"Whose Process Is This, Anyway?"
Thursday, September 13
Registration Desk Open
Opening Reception (with all Southwest attendees)
Friday, September 14
In this day-long program, panels will assume the roles of management, board members and professionals to highlight how a company can lose control of its own restructuring. We will consider such questions as the appropriate level of advocacy, the ethics of giving particular advice that favors the advising professional, and other common reorganization dilemmas.
Session One: Out of Court vs. In Court
Faculty will be organized into three teams:
- Team one will pitch the out-of-court reorganization of Delightful Donuts.
- Team two will pitch the reorganization of Delightful Donuts in a bankruptcy filing.
- Team three will serve as board and management.
Teams will consider such matters as:
- How does the Bankruptcy Code’s definition of "disinterested" push certain parties to accomplish the restructuring out of court?
- During conflicts, how much should clients be prepared to give? Does that change if there is to be a filing?
- Is it appropriate for investment bankers to seek prepayment so they don't have to get retained?
- How do management and the board weigh such considerations as their own compensation or claims against property during a filing?
- Will financial advisors and investment bankers negotiate additional fees tied to the achievement of company goals? Would this action be in the best interests of the company?
10:15 a.m.-12:45 p.m.
Session Two: Out-of-Court Restructuring
The faculty will be divided into the various constituencies necessary to achieve an out-of-court restructuring, such as:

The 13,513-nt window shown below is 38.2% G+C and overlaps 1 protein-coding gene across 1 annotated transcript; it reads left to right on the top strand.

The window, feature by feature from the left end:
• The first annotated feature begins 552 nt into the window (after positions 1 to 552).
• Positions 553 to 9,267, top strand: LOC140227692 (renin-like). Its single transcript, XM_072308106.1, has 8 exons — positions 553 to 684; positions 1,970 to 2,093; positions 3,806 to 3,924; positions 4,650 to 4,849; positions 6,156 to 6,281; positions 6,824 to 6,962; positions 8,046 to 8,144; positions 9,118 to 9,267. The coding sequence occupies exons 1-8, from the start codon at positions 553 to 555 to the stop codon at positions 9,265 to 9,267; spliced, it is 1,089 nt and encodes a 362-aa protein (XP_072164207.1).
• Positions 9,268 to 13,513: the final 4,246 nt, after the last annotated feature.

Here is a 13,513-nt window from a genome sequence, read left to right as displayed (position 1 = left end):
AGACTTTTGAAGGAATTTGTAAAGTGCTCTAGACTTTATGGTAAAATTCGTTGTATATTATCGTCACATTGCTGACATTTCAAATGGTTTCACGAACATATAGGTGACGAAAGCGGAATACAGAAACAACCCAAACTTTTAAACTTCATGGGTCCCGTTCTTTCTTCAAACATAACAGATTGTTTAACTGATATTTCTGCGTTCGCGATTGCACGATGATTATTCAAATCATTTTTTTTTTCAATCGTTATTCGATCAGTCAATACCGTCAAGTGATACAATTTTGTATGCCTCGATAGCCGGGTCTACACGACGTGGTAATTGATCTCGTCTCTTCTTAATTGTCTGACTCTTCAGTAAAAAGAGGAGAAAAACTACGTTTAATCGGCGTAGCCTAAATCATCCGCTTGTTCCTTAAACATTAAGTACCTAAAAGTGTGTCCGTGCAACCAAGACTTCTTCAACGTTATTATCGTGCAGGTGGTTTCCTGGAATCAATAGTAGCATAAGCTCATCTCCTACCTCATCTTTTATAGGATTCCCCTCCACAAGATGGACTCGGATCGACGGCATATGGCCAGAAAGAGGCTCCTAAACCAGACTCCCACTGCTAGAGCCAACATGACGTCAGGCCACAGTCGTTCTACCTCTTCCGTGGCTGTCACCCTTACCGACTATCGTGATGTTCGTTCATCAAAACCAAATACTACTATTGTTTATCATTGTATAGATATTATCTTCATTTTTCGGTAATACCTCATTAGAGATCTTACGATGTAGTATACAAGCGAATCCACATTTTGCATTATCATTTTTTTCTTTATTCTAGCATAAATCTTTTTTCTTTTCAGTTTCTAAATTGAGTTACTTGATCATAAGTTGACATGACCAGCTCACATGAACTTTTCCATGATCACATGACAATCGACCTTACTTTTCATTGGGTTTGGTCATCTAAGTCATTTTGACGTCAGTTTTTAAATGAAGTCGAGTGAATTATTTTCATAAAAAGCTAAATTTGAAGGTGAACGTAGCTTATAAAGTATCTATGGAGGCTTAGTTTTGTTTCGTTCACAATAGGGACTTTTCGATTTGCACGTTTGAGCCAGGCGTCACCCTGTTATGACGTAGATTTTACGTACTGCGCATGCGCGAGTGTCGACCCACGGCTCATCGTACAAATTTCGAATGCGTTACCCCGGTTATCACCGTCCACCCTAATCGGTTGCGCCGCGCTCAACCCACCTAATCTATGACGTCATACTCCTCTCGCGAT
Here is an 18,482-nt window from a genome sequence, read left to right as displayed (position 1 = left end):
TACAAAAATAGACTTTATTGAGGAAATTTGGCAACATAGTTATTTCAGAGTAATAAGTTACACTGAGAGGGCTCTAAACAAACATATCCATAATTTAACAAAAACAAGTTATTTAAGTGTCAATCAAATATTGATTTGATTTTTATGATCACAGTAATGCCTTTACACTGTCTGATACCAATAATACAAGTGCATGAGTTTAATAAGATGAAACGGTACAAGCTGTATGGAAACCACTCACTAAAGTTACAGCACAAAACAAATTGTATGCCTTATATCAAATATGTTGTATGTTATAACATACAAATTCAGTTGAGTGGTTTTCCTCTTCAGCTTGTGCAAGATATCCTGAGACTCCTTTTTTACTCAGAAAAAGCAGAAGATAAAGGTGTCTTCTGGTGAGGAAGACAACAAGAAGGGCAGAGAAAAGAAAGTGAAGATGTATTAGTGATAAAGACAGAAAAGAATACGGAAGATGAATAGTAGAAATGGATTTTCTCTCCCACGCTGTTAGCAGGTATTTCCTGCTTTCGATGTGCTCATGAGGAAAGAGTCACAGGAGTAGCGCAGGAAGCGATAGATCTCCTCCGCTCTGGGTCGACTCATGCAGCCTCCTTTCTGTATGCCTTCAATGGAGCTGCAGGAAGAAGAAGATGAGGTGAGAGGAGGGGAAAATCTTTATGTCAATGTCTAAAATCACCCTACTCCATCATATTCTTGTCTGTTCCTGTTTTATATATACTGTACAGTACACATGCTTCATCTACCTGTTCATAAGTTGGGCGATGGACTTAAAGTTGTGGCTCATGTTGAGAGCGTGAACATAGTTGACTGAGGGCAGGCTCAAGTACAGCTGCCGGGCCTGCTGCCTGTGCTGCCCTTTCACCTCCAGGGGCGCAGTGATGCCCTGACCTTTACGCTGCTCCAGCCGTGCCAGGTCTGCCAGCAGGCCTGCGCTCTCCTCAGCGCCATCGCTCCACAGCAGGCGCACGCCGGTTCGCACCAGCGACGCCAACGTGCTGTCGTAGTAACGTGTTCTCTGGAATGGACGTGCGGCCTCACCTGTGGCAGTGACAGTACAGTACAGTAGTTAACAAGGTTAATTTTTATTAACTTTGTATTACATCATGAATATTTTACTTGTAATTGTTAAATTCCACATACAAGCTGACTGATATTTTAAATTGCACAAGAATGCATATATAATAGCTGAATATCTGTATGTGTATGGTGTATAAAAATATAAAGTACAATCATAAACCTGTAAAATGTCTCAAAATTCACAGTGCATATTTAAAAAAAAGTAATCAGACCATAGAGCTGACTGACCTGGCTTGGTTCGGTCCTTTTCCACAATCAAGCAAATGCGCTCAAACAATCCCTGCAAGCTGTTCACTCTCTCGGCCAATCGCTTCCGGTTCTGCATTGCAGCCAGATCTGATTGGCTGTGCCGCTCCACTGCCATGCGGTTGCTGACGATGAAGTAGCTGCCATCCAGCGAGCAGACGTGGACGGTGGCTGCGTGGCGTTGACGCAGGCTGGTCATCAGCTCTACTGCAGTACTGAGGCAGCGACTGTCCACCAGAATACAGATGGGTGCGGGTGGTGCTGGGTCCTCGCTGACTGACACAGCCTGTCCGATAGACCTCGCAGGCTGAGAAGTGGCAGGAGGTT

- Watchoveya Capital representing secured lenders
- Ad Hoc committee representing the 2013 senior secured notes
- Scylla Capital representing 2014 sub. notes
- St. Louis landlord (if the plant will be closed)
- Bakers Union (if the St. Louis plant will be closed)
- Retail landlords (if retail locations will be closed).
This session, which includes lunch, will explore such issues as:
- How much advocacy should clients expect?
- How does one deal with a board member who insists on "no filing, no matter what"?
- Are the true costs of filing often exaggerated to discourage filing? Do professionals (who might benefit from a filing) minimize or conceal the costs?
- When professionals make “club” deals with other parties, do clients fail to get their money’s worth?
Session Three: Bankruptcy Reorganization
This session will consider:
- Is it possible to reconcile management and board members' wishes for releases?
- How should management equity and bonuses be handled during reorganization?
- Do members or management (who might be targets) recuse themselves from discussing future litigation?
- How is a determination made as to whether a debtor's professionals have inappropriately caved under secured creditors' threats?
Session Four: Comparison of the Alternatives
Pulling together everything learned in the first three sessions, the faculty will be divided into two teams representing the out-of-court and bankruptcy options and will compare the relative advantages and disadvantages of the two options. This comparison should come from several different perspectives including management, equity, secured lenders, unsecured creditors, landlords and union employees.
Networking Happy Hour with Southwest Attendees
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